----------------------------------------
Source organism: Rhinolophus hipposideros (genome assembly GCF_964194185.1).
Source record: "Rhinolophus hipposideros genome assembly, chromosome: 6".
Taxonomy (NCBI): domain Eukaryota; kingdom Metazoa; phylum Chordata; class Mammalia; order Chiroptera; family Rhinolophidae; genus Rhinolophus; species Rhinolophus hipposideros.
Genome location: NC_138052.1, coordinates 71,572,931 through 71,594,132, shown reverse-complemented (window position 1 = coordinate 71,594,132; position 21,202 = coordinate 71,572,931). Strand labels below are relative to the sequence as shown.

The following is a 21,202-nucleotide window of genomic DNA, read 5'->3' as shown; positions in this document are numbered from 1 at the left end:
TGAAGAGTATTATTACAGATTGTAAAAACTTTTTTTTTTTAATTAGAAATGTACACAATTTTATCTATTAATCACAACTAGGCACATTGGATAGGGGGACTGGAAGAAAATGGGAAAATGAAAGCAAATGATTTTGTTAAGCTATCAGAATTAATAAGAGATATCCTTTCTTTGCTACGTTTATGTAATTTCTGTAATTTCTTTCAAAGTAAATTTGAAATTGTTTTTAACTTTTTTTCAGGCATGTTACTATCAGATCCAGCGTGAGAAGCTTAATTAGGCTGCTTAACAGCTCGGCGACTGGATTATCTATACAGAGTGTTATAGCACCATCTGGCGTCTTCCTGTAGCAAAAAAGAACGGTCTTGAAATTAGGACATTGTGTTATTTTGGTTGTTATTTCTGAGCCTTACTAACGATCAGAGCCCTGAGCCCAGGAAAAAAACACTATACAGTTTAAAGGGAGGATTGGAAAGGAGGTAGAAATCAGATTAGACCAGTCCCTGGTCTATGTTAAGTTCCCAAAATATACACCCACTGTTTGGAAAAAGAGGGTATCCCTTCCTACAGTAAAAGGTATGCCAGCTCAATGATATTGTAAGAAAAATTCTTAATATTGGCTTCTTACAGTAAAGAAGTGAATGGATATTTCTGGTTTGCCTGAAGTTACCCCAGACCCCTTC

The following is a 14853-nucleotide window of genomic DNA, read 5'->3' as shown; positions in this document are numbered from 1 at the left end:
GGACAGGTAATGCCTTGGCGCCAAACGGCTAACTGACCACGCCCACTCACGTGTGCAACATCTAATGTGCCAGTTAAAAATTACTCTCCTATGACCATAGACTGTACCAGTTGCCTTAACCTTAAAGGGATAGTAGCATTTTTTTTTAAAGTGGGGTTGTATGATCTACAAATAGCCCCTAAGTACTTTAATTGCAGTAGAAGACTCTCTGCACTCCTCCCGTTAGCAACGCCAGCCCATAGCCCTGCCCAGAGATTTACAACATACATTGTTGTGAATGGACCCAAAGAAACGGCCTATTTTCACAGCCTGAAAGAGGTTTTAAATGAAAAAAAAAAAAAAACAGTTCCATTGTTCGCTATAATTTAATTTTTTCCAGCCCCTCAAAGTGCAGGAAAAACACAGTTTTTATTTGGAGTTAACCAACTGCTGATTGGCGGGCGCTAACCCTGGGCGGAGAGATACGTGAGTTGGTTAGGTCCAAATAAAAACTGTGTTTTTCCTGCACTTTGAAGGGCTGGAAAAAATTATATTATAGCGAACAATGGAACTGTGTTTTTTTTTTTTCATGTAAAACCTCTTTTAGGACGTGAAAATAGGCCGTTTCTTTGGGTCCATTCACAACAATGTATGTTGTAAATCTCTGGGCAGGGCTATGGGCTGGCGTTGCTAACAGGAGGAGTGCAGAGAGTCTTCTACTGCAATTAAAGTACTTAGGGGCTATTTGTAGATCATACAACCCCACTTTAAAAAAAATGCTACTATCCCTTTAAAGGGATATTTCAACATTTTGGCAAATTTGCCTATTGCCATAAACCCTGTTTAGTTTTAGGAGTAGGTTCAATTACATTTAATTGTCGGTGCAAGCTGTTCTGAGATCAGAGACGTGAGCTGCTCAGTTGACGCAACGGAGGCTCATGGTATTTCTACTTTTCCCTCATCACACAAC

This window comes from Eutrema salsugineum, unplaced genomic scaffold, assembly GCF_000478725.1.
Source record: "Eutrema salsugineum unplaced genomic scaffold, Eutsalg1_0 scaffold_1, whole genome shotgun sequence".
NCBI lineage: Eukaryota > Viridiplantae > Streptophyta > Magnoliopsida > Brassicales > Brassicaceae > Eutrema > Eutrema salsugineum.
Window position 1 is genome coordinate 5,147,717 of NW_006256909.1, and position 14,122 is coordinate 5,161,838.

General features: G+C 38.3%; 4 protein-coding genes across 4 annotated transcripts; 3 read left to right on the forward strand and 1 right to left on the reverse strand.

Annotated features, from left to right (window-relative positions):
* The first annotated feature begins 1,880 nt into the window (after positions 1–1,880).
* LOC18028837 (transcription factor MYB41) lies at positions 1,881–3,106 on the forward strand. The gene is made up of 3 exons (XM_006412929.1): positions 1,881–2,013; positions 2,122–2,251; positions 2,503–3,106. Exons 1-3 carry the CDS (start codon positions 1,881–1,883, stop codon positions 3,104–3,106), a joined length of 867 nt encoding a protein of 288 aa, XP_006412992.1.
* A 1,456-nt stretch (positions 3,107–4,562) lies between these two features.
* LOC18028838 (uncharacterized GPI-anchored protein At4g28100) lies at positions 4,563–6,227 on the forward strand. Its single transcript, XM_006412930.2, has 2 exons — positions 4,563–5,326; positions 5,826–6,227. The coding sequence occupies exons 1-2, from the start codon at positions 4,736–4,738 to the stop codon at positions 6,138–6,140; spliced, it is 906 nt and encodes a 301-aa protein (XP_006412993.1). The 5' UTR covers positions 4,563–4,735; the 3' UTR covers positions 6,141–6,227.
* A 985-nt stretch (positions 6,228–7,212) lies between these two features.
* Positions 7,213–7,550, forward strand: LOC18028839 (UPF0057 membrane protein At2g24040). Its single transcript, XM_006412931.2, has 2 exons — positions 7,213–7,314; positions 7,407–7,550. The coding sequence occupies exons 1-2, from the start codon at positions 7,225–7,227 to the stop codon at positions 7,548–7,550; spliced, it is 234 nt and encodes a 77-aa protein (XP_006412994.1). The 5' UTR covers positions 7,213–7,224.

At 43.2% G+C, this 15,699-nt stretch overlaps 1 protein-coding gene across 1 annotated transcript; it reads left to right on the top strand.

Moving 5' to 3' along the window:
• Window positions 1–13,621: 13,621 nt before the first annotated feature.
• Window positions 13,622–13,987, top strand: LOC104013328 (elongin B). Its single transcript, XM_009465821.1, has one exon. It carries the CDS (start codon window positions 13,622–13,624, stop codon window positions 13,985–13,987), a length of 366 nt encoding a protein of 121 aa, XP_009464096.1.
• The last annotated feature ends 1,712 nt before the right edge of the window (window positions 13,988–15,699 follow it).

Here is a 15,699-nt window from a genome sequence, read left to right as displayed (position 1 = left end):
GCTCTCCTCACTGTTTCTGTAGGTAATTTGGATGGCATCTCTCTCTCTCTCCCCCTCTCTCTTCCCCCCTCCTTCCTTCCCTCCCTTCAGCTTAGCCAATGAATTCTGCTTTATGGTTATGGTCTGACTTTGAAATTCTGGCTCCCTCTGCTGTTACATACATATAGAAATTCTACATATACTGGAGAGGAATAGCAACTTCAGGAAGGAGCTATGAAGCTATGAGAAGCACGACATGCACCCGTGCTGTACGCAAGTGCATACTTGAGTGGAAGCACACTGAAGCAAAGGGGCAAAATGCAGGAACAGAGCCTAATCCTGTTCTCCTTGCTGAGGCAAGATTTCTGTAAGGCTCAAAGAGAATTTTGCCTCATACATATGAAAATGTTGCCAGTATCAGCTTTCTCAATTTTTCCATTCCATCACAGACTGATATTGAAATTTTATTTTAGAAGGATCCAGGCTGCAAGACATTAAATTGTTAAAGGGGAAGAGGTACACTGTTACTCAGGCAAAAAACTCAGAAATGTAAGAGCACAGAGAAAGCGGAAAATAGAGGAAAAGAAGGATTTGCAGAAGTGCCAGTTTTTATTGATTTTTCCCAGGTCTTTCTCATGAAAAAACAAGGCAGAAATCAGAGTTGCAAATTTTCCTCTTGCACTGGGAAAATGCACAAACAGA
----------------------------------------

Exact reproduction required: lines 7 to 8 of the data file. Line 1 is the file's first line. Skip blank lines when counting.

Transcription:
The following is a 14853-nucleotide window of genomic DNA, read 5'->3' as shown; positions in this document are numbered from 1 at the left end:
GGACAGGTAATGCCTTGGCGCCAAACGGCTAACTGACCACGCCCACTCACGTGTGCAACATCTAATGTGCCAGTTAAAAATTACTCTCCTATGACCATAGACTGTACCAGTTGCCTTAACCTTAAAGGGATAGTAGCATTTTTTTTTAAAGTGGGGTTGTATGATCTACAAATAGCCCCTAAGTACTTTAATTGCAGTAGAAGACTCTCTGCACTCCTCCCGTTAGCAACGCCAGCCCATAGCCCTGCCCAGAGATTTACAACATACATTGTTGTGAATGGACCCAAAGAAACGGCCTATTTTCACAGCCTGAAAGAGGTTTTAAATGAAAAAAAAAAAAAAACAGTTCCATTGTTCGCTATAATTTAATTTTTTCCAGCCCCTCAAAGTGCAGGAAAAACACAGTTTTTATTTGGAGTTAACCAACTGCTGATTGGCGGGCGCTAACCCTGGGCGGAGAGATACGTGAGTTGGTTAGGTCCAAATAAAAACTGTGTTTTTCCTGCACTTTGAAGGGCTGGAAAAAATTATATTATAGCGAACAATGGAACTGTGTTTTTTTTTTTTCATGTAAAACCTCTTTTAGGACGTGAAAATAGGCCGTTTCTTTGGGTCCATTCACAACAATGTATGTTGTAAATCTCTGGGCAGGGCTATGGGCTGGCGTTGCTAACAGGAGGAGTGCAGAGAGTCTTCTACTGCAATTAAAGTACTTAGGGGCTATTTGTAGATCATACAACCCCACTTTAAAAAAAATGCTACTATCCCTTTAAAGGGATATTTCAACATTTTGGCAAATTTGCCTATTGCCATAAACCCTGTTTAGTTTTAGGAGTAGGTTCAATTACATTTAATTGTCGGTGCAAGCTGTTCTGAGATCAGAGACGTGAGCTGCTCAGTTGACGCAACGGAGGCTCATGGTATTTCTACTTTTCCCTCATCACACAAC